Snakebite: Two years and 200 cases later

snakebite

We practice as independent doctors right after MBBS in Nepal. One of my professors used to say, “One day, you will sleep as a medical student and wake up as a doctor.” What that meant for me was, after I graduate from medical school, I’d pack my bags and head towards a rural village to “save lives.” Like any other life transitions, this one felt unchartered, unknown, and scary. I felt severely underprepared. As time passed by, I started appreciating my internship year. We have a year of internship after MBBS at the teaching hospital where we work as a junior doctor. At Beltar—my workplace, I’d remember how the patient with enteric fever was managed back home, brush up on the details with a quick read in UptoDate, and play doctor.

"One day, you will sleep as a medical student and wake up as a doctor." What that meant for me was, after I graduate from medical school, I'd pack my bags and head towards a rural village to "save lives." Like any other life transitions, this one felt unchartered, unknown, and scary. I felt severely underprepared.

The general structure of how I practiced medicine was; model what my professors used to do, read up on what is new/has changed, and treat patients. One day, some people carried a young child with droopy eyes, flappy tongue, and drowning in his saliva to the PHC. “He was bit by this snake!” The man with tearful eyes was holding on to a dead brown snake. Do you see a problem there? My go-to structure for practicing medicine crumbled. Underprepared would be an understatement. We were lucky that a team of trained armies helped set up the snake bite center in the PHC.

As some months passed by, I started feeling somewhat competent in managing snakebite cases. Any lesson you learn in medicine is a work in progress, but here are some I can recall:

The oversimplified version of snakebite treatment is–give antivenom and wait. In my experience, what we do while waiting, matters a lot. The neurotoxin that makes the patient paralyzed does not shut his brain down. He can listen and see, and we can use that to our advantage. Tell him what you are doing. Let him know what to expect. Talk to him. Open his eyes and make him see his loved ones are nearby. Make him believe that people are working hard to help him.

Amid scrutinized protocols, results of giant multi-center RCTs, and excellent well-formatted articles, it is easy to forget that what we do is taking care of a patient—the most basic of human skills. “LATERAL RECUMBENT!” I found myself shouting out of instinct. The patient was drowning in his saliva. My team tried hard to protect the patient’s airway as per protocol by extending his neck. But the patient was having a hard time breathing due to secretions. Sure we could not use the suction; unreliable electricity supply, broken suction machine, lack of funding, and whatnot, but we could still care. Use your mirror neurons; what would you want people to do if you were where the patient is?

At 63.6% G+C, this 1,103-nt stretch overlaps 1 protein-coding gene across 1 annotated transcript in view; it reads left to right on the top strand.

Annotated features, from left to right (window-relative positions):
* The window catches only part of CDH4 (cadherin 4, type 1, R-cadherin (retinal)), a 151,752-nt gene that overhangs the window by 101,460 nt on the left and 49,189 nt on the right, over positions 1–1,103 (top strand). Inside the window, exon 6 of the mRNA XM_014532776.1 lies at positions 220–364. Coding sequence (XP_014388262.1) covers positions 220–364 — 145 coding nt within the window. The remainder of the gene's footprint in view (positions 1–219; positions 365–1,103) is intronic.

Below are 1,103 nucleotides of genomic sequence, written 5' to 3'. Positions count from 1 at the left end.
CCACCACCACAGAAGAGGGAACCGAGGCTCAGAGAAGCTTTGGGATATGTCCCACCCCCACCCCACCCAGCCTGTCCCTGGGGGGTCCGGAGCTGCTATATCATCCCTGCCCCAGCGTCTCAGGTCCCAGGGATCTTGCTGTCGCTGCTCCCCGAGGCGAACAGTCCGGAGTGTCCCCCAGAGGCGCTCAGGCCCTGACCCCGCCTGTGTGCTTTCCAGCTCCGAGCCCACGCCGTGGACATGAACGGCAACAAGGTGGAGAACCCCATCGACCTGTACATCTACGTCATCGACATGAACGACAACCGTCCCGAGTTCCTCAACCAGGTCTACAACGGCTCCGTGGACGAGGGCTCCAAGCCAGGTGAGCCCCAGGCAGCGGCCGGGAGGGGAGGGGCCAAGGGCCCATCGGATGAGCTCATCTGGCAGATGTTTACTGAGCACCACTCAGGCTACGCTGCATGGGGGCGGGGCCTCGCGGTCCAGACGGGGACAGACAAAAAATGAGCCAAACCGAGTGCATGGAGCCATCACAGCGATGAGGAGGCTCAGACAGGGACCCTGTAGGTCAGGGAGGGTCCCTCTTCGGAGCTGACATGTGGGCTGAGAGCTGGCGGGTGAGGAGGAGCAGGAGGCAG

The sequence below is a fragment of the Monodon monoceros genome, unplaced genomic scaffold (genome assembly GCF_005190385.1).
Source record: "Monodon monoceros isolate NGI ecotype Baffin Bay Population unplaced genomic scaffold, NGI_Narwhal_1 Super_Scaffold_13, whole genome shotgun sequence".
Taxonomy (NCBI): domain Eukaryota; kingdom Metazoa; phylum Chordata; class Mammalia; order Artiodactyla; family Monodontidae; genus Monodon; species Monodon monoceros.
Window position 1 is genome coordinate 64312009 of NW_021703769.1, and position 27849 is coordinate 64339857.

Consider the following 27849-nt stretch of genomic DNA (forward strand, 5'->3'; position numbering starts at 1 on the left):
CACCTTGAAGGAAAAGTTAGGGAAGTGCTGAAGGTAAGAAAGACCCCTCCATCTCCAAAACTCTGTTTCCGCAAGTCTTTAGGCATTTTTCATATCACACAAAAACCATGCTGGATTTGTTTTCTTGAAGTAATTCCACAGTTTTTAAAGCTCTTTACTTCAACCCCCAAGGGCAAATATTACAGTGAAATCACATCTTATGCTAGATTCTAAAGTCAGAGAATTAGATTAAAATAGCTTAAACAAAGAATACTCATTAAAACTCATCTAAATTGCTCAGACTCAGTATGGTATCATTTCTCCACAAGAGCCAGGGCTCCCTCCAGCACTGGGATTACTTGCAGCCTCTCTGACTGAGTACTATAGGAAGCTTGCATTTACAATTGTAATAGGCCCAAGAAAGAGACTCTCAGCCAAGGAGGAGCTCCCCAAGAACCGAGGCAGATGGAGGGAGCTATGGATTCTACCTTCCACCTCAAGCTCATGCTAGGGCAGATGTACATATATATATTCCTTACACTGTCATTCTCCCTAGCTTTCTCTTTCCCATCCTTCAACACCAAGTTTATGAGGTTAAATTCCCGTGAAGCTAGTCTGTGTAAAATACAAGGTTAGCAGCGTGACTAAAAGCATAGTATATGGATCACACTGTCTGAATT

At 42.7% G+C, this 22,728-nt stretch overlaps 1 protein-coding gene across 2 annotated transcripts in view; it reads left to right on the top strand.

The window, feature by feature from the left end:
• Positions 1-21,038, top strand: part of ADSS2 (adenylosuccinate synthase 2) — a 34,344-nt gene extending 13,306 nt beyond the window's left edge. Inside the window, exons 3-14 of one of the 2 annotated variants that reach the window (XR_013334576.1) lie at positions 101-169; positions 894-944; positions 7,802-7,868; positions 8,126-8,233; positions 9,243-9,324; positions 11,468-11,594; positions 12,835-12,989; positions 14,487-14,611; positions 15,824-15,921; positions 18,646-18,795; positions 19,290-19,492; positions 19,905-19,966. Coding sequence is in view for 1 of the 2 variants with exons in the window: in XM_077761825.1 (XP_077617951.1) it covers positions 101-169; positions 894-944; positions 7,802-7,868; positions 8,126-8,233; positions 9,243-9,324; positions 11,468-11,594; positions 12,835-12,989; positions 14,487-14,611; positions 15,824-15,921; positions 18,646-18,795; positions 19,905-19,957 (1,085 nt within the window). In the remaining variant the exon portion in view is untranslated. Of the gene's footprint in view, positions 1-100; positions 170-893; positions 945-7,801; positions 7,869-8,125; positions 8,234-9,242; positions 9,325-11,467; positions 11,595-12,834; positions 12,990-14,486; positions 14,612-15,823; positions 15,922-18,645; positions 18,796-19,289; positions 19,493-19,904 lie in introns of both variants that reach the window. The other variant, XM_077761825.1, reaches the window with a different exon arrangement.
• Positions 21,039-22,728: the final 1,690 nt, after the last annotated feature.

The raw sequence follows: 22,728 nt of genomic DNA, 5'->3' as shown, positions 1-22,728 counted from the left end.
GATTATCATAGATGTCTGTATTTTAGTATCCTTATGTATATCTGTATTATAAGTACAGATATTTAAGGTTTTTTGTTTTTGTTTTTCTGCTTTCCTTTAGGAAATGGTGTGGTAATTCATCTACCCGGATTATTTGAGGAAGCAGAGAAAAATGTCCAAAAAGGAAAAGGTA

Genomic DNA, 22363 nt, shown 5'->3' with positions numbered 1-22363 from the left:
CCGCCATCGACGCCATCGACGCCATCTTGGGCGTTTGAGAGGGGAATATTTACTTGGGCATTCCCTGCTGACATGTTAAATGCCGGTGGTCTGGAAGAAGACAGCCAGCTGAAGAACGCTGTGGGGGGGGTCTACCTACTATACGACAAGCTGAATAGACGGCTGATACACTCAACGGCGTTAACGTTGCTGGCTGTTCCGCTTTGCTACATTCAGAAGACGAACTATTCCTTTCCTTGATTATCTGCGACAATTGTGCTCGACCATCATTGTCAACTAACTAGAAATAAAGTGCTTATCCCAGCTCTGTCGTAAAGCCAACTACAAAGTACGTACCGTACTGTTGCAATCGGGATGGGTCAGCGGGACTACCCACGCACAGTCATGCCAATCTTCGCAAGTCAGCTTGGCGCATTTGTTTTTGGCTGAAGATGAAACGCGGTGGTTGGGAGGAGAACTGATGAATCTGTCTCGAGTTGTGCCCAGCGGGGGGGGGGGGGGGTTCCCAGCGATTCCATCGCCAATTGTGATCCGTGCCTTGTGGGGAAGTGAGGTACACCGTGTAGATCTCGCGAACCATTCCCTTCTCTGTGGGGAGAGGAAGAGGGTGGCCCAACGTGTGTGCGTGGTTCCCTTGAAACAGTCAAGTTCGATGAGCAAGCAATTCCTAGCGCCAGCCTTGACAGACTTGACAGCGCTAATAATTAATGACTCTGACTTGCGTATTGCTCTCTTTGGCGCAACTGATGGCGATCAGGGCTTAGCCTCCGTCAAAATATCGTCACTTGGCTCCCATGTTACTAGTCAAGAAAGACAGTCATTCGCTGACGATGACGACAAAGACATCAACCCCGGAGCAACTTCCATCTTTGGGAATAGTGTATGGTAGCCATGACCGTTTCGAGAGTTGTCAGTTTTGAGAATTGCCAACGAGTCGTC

Timely referral can be the difference between life and death. Understand the limitations of where you are working. Do you have a properly functioning suction? How reliable is your electricity? Do you have a ventilator? How far would you have to send the patient to get one? Manage your internal alarm accordingly. For us, the only respiratory support was a bag valve mask, and the transport to the nearest facility with a ventilator was at least 2 hours. Knowing that helps you be acceptably anxious and make informed decisions.

There is no substitution for empathetic yet informative communication with the patient and their loved ones. Clarify your assessment, plan, and signs that will prompt you to refer the patient. Talk to the anxious patient parties in a supportive tone but tell them that antivenom has ADRs, probably more than most drugs you use. When working in rural, especially in high-risk cases like snakebite, keeping the patient and their caretakers informed should be a priority.

Talk about ways to prevent snake bites. These beautiful creatures aren’t violent. Be interested in how the patient was bitten. After a while, you will start recognizing a pattern that you can use to educate the target population. Also, not everyone comes with the snake to the hospital. Have a poster of different types of snakes available. Identifying if the snake was venomous is one of the initial steps, after all. Print the local and national statistics about antivenom use and results and paste them in the waiting area. It will help patient parties calibrate their expectations accordingly.

A visual poster of common snakes found in Nepal placed at the entrance of Snakebite Treatment Center.

Summer and rainy seasons are when the unfortunate encounters between humans and snakes happen. It is easy to forget the snakebite management protocol, equipment necessary, what workarounds were used to help us, and what drugs we have in stock. A small refresher session can go a long way in boosting your team’s confidence in treating snakebites.

Snakebite Management Protocol posted in treatment center.
Logistics arranged for snakebite management.
Cite this article as: Carmina Shrestha, Nepal, "Snakebite: Two years and 200 cases later," in International Emergency Medicine Education Project, February 1, 2021, https://iem-student.org/2021/02/01/snakebite/, date accessed: September 24, 2021

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